The impact of lecture capture on academic performance
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[ACCESS RESTRICTED TO THE UNIVERSITY OF MISSOURI AT REQUEST OF AUTHOR.] Technology usage in the classroom has grown since the 1990s and student access to high end technology has become a national priority underscored by presidents, presidential candidates, governors, state legislatures, and corporate leaders (Peck, Cuban, & Kirkpatrick, 2002, p. 2). Students are among the many groups affected by technology; however, the technologies in most of America's schools have not kept pace with the technologies used in the larger society (Mecklenburger, 1990, p. 106). Because technologies have been losing pace, the use of multimedia in one's teaching has made a difference in the student's learning process (M. Neo & T.K. Neo, 2004). The current drift in education is courses that are blended (hybrid) or fully online. The purpose of this study was to determine if a relationship existed between the use of lecture capture and students' classroom performance in an Agricultural Economics class at the University of Missouri. The independent variable, use of lecture capture, was defined as the recorded lecture that can be viewed at a time proceeding the class period. The dependent variable, student classroom performance, was defined as the grade earned in the class. In addition, student academic ability was identified as an intervening variable and was be operationalized as GPA. It was concluded that, two percent of the variance in the student grade could be explained by the use of Tegrity.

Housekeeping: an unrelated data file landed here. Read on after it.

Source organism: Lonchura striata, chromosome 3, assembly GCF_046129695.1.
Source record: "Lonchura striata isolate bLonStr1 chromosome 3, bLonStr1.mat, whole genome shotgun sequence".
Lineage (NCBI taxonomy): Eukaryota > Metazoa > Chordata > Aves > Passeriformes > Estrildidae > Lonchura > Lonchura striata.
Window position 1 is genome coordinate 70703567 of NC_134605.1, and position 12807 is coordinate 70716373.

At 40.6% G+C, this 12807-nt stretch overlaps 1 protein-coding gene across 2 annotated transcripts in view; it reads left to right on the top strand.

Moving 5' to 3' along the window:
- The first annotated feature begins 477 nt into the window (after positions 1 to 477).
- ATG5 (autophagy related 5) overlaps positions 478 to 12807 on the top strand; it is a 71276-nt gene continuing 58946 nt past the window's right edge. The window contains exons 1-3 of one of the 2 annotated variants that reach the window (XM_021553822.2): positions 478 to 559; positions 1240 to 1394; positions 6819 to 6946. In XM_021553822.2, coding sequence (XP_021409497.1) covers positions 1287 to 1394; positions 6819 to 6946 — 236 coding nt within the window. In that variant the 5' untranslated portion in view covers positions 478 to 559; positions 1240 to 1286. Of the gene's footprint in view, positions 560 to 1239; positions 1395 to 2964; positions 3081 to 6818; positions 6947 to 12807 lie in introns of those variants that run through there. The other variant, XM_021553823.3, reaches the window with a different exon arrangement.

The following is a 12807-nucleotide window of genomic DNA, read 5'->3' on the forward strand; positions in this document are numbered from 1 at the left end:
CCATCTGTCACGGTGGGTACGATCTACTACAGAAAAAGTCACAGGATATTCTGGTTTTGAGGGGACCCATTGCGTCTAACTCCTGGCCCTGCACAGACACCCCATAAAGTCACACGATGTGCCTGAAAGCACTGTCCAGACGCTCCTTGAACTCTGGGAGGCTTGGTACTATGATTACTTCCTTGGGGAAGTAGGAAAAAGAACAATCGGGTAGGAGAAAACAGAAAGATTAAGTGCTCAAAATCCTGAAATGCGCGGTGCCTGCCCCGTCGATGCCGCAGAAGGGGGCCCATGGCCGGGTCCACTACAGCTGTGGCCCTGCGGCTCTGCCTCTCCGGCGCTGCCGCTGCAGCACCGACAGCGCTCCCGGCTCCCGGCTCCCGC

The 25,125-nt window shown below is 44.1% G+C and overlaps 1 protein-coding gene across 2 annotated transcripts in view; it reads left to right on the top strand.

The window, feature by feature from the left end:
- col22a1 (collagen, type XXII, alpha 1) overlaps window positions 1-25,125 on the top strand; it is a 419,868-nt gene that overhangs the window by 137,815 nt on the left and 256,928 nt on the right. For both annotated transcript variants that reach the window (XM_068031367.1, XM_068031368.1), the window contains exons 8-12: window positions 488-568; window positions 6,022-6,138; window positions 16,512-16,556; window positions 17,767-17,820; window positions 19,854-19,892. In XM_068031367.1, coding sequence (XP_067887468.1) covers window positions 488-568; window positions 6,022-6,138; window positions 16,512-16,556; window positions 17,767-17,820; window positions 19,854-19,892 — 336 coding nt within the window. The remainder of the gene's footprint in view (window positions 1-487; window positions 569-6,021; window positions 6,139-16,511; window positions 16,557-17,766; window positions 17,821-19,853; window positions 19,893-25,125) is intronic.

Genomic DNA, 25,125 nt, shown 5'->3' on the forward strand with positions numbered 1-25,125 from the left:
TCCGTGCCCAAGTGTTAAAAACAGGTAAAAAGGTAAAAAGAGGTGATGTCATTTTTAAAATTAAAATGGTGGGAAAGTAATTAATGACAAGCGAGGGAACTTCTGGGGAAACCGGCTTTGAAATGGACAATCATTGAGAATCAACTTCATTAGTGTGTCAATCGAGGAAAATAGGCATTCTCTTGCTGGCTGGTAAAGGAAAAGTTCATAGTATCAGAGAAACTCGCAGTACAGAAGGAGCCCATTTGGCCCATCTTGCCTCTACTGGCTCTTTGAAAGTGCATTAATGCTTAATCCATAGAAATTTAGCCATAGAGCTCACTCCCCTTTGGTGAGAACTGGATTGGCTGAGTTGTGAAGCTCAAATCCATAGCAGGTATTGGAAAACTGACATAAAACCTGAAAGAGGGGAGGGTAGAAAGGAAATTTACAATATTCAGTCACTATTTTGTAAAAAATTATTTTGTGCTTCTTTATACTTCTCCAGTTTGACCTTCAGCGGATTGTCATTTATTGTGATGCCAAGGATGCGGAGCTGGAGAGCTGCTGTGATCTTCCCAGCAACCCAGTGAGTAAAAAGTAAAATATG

Access is limited to the campuses of the University of Missouri.